Results 1 - 20 of 89.
Life Sciences - Chemistry - 27.12.2019
New insights into the earliest events of seed germination
Plant seeds may strike the casual observer as unspectacular - but they have properties that are nothing short of superpowers. In a dry state they can store their energy for years and then suddenly release it for germination when environmental conditions are favourable. One striking example is the "super bloom" in the Death Valley National Park, when seeds that have endured the dry and hot desert for decades suddenly germinate at rainfall followed by a rare and spectacular desert bloom several months later.
Life Sciences - Environment - 10.12.2019
A love of parasites
Broomrape, rattle, dodder. It's not only the wonderful-sounding names that these plants have in common - it's also the way they live, because they do so at the expense of other plants, robbing them of water and nutrients in order to secure their own existence. And, in doing so, they have exerted a fascination on Dr. Susann Wicke, an associate professor at the University of Münster.
Life Sciences - Physics - 26.11.2019
Novel sensor implant radically improves significance of NMR brain scans
Date: November 26, 2019, No. Researchers of Max Planck Institute for Biological Cybernetics and University of Stuttgart present a new method that shows single neuron data [Picture: whitehoune - stock.adobe.com, Max-Planck-Institut für biologische Kybernetik, Universität Stuttgart. Montage: Martin Vötsch, design-galaxie.de.
Life Sciences - Health - 18.11.2019
Antibiotics from the sea
Research team cultivates marine bacteria that had previously been paid little attention and taps potential source of new antibiotics Life The team led by Prof. Christian Jogler of Friedrich Schiller University, Jena, has succeeded in cultivating several dozen marine bacteria in the laboratory - bacteria that had previously been paid little attention.
Chemistry - Life Sciences - 14.11.2019
Chemists use light to build biologically active compounds
Some of the most biologically active molecules, including synthetic drugs, contain a central, nitrogen-containing chemical structure called an isoquinuclidine. This core has a three-dimensional shape which means it has the potential to interact more favourably with enzymes and proteins than flat, two-dimensional molecules.
Environment - Life Sciences - 14.11.2019
How Multiple Factors of Global Change Affect Soil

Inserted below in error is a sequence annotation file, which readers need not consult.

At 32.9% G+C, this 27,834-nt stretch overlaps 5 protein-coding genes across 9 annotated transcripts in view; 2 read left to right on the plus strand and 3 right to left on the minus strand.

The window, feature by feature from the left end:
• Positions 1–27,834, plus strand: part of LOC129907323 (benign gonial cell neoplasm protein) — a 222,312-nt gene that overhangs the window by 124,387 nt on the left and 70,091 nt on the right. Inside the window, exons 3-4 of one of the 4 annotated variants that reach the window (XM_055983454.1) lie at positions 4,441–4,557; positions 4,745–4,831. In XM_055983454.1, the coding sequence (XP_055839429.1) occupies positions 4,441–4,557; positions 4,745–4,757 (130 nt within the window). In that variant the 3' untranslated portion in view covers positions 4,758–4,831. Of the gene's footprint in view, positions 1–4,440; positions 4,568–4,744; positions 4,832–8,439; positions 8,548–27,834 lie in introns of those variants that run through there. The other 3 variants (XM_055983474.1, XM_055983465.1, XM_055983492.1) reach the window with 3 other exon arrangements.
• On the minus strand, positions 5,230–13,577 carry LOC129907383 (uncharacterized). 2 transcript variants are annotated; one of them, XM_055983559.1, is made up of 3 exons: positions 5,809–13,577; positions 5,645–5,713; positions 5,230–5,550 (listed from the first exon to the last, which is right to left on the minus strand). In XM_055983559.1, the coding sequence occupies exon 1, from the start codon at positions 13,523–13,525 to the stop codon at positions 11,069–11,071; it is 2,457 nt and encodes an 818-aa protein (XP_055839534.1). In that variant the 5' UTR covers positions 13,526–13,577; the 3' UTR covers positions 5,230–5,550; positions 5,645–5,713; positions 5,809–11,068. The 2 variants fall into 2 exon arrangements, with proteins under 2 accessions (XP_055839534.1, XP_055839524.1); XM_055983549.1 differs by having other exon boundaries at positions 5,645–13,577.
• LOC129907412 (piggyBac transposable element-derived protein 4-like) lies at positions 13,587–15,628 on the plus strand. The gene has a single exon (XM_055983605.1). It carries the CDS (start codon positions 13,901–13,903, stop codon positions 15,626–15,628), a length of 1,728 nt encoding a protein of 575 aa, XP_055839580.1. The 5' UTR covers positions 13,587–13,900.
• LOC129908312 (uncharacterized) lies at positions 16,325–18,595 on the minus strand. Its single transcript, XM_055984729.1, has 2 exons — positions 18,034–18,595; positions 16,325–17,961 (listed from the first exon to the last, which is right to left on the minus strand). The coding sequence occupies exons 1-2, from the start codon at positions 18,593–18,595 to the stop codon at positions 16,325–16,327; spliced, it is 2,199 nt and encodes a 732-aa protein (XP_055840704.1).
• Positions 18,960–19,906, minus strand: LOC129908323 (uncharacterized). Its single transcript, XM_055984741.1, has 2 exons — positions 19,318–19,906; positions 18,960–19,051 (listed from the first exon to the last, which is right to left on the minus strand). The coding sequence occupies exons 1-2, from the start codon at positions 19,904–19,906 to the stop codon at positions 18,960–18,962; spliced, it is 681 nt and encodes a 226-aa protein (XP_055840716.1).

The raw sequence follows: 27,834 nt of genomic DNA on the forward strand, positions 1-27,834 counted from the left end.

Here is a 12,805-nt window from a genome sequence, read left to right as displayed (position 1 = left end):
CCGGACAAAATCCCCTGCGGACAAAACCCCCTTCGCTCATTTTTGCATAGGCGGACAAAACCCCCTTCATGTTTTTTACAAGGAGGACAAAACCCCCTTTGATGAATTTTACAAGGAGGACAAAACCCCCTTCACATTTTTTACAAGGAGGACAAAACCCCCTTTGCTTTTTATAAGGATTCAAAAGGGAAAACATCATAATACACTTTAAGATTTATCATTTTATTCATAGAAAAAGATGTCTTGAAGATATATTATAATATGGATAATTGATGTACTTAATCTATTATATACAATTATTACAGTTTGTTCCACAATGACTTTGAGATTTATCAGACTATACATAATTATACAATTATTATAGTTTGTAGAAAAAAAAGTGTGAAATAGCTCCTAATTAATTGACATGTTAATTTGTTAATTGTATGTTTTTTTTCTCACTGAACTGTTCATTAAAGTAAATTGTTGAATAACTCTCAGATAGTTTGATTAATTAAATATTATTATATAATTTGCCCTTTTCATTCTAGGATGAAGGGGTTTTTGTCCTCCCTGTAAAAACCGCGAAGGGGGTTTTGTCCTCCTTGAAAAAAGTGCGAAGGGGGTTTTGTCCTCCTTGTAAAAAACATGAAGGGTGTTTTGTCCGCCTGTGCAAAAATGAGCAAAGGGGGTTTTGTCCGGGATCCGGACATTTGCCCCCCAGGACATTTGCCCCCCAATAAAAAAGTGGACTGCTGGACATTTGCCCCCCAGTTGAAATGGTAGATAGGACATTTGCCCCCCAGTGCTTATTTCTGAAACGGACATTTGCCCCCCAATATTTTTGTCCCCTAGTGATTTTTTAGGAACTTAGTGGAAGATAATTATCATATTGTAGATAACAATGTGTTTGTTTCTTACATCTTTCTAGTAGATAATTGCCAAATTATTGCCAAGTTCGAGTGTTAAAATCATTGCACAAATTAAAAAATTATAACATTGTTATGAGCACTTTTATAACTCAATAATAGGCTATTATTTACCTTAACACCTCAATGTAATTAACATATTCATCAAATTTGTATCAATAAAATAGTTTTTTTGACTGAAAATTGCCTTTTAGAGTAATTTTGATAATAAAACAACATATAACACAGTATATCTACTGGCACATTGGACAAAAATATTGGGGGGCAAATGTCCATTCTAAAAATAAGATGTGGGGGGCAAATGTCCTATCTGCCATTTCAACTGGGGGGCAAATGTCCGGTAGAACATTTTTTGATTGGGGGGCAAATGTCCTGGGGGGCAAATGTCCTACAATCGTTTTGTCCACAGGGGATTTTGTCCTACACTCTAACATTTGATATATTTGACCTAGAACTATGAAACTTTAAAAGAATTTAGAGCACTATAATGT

Scientists at Freie Universität Berlin study effects of multiple global change factors / Findings published in latest issue of "Science" No 343/2019 from Nov 14, 2019 A team of ecologists at Freie Universität Berlin studied soil and how it was affected by multiple factors of global change. The team led by Matthias Rillig conducted laboratory experiments that examined the effects of up to ten factors of global change by randomly adding an increasing number of such factors.
Environment - Life Sciences - 30.10.2019
Insect decline more extensive than suspected
Compared to a decade ago, today the number of insect species on many areas has decreased by about one third. This is the result of a survey of an international research team led by scientists from the Technical University of Munich (TUM). The loss of species mainly affects grasslands in the vicinity of intensively farmed land - but also applies to forests and protected areas.
Health - Life Sciences - 30.10.2019
Parasite manipulates algal metabolism for its own benefit
Pathogenic fungi attack diatoms in the ocean and trigger the formation of new, beneficial substances in the algae Life Microalgae can form massive assemblages in oceans, attracting many opportunistic organisms; these are capable of eliminating the entire algal population within a short time. However, the underlying mechanisms of this watery arms race are largely unknown.
Environment - Life Sciences - 24.10.2019
Higher local earthworm diversity in Europe than in the tropics
Global climate change could alter earthworm communities worldwide Life In any single location, there are typically more earthworms and more earthworm species found in temperate regions than in the tropics. Global climate change could lead to significant shifts in earthworm communities worldwide, threatening the many functions they provide.
Life Sciences - 23.10.2019
Time travel through the evolution of terrestrial plants
An international research consortium to which scientists from Jena contributed has presented data on how plant groups, their genes and genomes have developed in more than a billion years. Life Today, the results of a mammoth project have been published by more than 200 scientists from more than 130 research institutes all over the world.